View of “Naoki Sutter-Shudo,” 2018. Photo: Aurélien Mole.

View of “Naoki Sutter-Shudo,” 2018. Photo: Aurélien Mole.

Naoki Sutter-Shudo

English is Naoki Sutter-Shudo’s third language, following French and Japanese, which may help explain why the Los Angeles–based artist’s practice in painting and sculpture evinces such sensitivity for the interstices between one language and another, for those words that do not have precise correspondences in another idiom.This appreciation of nuance also informs the title of his recent exhibition, “Mœurs,” which refers, in French, to both customs and morals. And within the etymology of mœurs a sense of measurement and rule, of moderation and modesty, reverberates.

In one of the works in the show, Sutter-Shudo evoked a morally controversial episode from French history, dating back to October 1941, when the Vichy regime decreed that statues and monuments made of copper alloys be removed from public spaces and melted down in order for the metals to be extracted. Though the selection was supposed to pertain solely to works lacking artistic or historical interest, Marshal Philippe Pétain adopted an exquisitely political criterion: Statues of radicals such asJean-Jacques Rousseau, Jean-Paul Marat, Jean-Sylvain Bailly, Denis Diderot, and Charles Fourier would be taken down. In Quelques sculptures parisiennes enlevées en 1942–43 (Some Parisian Sculptures Removed in 1942–43; all works 2018). Sutter-Shudo paints this pantheon within a nebulous black, with neither perspective nor spatial coordinates, stripping these monuments of any gravity and embedding them in a historical purgatory.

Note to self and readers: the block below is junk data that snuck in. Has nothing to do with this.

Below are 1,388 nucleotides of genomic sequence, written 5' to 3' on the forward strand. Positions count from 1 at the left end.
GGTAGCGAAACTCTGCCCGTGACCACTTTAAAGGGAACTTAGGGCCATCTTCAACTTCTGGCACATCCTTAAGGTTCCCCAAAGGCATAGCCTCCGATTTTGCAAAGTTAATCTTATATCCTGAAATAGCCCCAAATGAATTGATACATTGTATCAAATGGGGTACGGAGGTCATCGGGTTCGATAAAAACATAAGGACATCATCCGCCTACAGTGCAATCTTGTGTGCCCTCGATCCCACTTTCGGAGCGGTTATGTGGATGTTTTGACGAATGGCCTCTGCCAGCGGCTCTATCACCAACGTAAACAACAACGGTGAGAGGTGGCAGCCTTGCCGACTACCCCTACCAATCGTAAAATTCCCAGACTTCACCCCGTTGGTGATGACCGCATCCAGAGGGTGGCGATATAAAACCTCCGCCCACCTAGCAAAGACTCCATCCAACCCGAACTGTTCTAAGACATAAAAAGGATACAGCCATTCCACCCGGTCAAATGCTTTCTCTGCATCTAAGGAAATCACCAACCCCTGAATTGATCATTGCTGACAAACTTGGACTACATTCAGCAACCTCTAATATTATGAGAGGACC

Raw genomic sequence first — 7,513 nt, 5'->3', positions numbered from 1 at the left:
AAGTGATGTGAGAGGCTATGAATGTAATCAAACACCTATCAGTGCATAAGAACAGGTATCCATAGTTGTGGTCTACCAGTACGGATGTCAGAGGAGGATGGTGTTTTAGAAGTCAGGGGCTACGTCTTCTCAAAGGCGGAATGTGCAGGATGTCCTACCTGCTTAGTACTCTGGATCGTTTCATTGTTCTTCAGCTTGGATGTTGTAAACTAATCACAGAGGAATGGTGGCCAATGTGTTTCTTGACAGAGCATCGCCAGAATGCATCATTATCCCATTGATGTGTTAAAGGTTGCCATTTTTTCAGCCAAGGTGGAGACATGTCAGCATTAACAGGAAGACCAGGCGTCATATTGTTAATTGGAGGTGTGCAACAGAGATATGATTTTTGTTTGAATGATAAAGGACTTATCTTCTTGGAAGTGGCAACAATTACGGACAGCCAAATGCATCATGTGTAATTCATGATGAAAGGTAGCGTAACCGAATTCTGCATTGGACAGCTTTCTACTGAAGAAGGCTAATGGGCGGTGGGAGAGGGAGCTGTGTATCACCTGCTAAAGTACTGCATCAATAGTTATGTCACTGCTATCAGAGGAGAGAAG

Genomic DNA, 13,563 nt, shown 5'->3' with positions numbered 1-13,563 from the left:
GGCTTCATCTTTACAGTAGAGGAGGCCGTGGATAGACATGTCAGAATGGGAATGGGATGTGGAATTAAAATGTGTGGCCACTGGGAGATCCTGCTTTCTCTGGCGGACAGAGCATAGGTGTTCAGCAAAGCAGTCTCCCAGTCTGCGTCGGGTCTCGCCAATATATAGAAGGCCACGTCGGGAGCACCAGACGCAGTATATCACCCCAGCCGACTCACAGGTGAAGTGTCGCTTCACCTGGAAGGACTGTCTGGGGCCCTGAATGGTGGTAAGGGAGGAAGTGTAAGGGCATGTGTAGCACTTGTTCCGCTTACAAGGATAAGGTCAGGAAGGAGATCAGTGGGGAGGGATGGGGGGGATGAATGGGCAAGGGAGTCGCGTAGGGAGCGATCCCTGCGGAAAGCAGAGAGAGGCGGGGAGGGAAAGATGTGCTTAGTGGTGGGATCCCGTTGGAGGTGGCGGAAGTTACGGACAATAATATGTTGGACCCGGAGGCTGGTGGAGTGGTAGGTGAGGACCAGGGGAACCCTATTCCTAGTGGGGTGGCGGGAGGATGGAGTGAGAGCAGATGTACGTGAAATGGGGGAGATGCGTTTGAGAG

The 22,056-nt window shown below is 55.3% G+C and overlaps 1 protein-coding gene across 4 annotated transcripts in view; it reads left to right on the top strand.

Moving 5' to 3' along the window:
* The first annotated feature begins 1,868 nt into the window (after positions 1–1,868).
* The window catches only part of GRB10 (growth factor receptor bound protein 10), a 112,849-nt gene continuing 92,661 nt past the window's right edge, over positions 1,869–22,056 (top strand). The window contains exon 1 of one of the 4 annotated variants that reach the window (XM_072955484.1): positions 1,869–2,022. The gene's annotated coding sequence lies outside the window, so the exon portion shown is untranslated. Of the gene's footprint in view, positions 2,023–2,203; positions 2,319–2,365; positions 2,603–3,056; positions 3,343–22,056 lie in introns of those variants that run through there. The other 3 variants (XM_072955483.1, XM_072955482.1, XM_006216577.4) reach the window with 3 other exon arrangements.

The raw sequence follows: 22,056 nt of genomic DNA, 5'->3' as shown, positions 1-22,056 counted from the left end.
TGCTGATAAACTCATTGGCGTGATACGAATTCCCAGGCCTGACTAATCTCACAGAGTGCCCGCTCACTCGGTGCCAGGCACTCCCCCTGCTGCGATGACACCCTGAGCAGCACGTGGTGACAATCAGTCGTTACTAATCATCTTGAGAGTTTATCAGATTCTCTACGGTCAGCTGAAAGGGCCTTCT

Language returned as a protagonist in the sculpture Human. Formed of that word’s five letters, the work expresses a stereotyped notion rendered tangible by typography: a highly simplified rectilinear grapheme. Arranged in a circle, or rather a pentagon, the letters lean against one another in a precarious equilibrium that perhaps conveys the fragility of the human condition. At the same time, they form an enclosure that remains empty on the inside—a habitable space or a roofless shelter that can nevertheless be pitched anywhere, like a tent.

Human is distinguished by its craftsmanship, which lies at the heart of Sutter-Shudo’s practice. The work has been made out of eleven types of wood, each with a different grain and color. In this way, the artist reinvents the art of intarsia, a technique of fitting together pieces of wood that was traditionally used to create virtuoso trompe l’oeil effects that compete with perspectival painting as well as to decorate marriage chests and jewelry boxes.

In nine mixed-media boxes exhibited on a table, the artist pursued, in his own fashion, the cult of packaging in Japanese culture. Created from wood, Plexiglas, or cardboard, the most intriguing pieces were tied up with twine, sealed, adorned with bows, knotted, bolted, or wrapped in netting, rendering the question of how to open them a veritable brainteaser. Like the sound of an unknown language, the packaging remains impenetrable. The boxes’ sibylline titles (Justib, Jingolb, Blinb, Toler recil, Tama teb, Anul mab, and so on) further reinforced their opacity, providing no clue for identifying the contents. Once again, Sutter-Shudo raises questions of access to a foreign linguistic code in which a secret or novel way of seeing reality is encrypted and safeguarded.

Translated from Italian by Marguerite Shore.